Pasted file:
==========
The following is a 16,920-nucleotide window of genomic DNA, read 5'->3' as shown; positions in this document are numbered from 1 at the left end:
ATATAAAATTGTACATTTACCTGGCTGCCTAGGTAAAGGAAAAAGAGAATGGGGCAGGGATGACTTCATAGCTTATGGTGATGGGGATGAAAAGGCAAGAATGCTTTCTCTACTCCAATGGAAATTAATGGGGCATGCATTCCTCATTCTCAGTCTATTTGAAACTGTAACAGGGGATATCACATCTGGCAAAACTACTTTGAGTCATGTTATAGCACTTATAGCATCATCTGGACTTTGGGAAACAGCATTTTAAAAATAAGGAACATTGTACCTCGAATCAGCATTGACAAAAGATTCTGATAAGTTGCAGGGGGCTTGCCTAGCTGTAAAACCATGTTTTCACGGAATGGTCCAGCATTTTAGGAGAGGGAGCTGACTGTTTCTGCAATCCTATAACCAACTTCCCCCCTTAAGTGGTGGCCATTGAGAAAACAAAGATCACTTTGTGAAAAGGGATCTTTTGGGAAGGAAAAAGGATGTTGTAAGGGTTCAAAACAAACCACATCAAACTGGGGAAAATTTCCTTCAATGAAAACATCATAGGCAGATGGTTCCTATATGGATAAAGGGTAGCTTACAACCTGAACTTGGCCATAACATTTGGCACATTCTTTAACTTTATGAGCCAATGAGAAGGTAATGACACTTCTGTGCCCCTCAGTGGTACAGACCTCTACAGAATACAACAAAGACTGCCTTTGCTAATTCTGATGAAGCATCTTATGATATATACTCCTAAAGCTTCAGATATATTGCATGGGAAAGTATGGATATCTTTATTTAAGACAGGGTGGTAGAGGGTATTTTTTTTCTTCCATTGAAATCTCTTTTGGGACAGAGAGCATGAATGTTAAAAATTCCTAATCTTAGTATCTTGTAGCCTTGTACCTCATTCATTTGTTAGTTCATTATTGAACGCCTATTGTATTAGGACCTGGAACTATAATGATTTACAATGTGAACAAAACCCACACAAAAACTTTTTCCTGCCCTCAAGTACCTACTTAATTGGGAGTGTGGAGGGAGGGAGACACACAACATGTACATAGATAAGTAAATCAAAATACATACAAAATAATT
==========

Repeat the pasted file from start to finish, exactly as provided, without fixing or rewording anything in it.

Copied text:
The following is a 16,920-nucleotide window of genomic DNA, read 5'->3' as shown; positions in this document are numbered from 1 at the left end:
ATATAAAATTGTACATTTACCTGGCTGCCTAGGTAAAGGAAAAAGAGAATGGGGCAGGGATGACTTCATAGCTTATGGTGATGGGGATGAAAAGGCAAGAATGCTTTCTCTACTCCAATGGAAATTAATGGGGCATGCATTCCTCATTCTCAGTCTATTTGAAACTGTAACAGGGGATATCACATCTGGCAAAACTACTTTGAGTCATGTTATAGCACTTATAGCATCATCTGGACTTTGGGAAACAGCATTTTAAAAATAAGGAACATTGTACCTCGAATCAGCATTGACAAAAGATTCTGATAAGTTGCAGGGGGCTTGCCTAGCTGTAAAACCATGTTTTCACGGAATGGTCCAGCATTTTAGGAGAGGGAGCTGACTGTTTCTGCAATCCTATAACCAACTTCCCCCCTTAAGTGGTGGCCATTGAGAAAACAAAGATCACTTTGTGAAAAGGGATCTTTTGGGAAGGAAAAAGGATGTTGTAAGGGTTCAAAACAAACCACATCAAACTGGGGAAAATTTCCTTCAATGAAAACATCATAGGCAGATGGTTCCTATATGGATAAAGGGTAGCTTACAACCTGAACTTGGCCATAACATTTGGCACATTCTTTAACTTTATGAGCCAATGAGAAGGTAATGACACTTCTGTGCCCCTCAGTGGTACAGACCTCTACAGAATACAACAAAGACTGCCTTTGCTAATTCTGATGAAGCATCTTATGATATATACTCCTAAAGCTTCAGATATATTGCATGGGAAAGTATGGATATCTTTATTTAAGACAGGGTGGTAGAGGGTATTTTTTTTCTTCCATTGAAATCTCTTTTGGGACAGAGAGCATGAATGTTAAAAATTCCTAATCTTAGTATCTTGTAGCCTTGTACCTCATTCATTTGTTAGTTCATTATTGAACGCCTATTGTATTAGGACCTGGAACTATAATGATTTACAATGTGAACAAAACCCACACAAAAACTTTTTCCTGCCCTCAAGTACCTACTTAATTGGGAGTGTGGAGGGAGGGAGACACACAACATGTACATAGATAAGTAAATCAAAATACATACAAAATAATT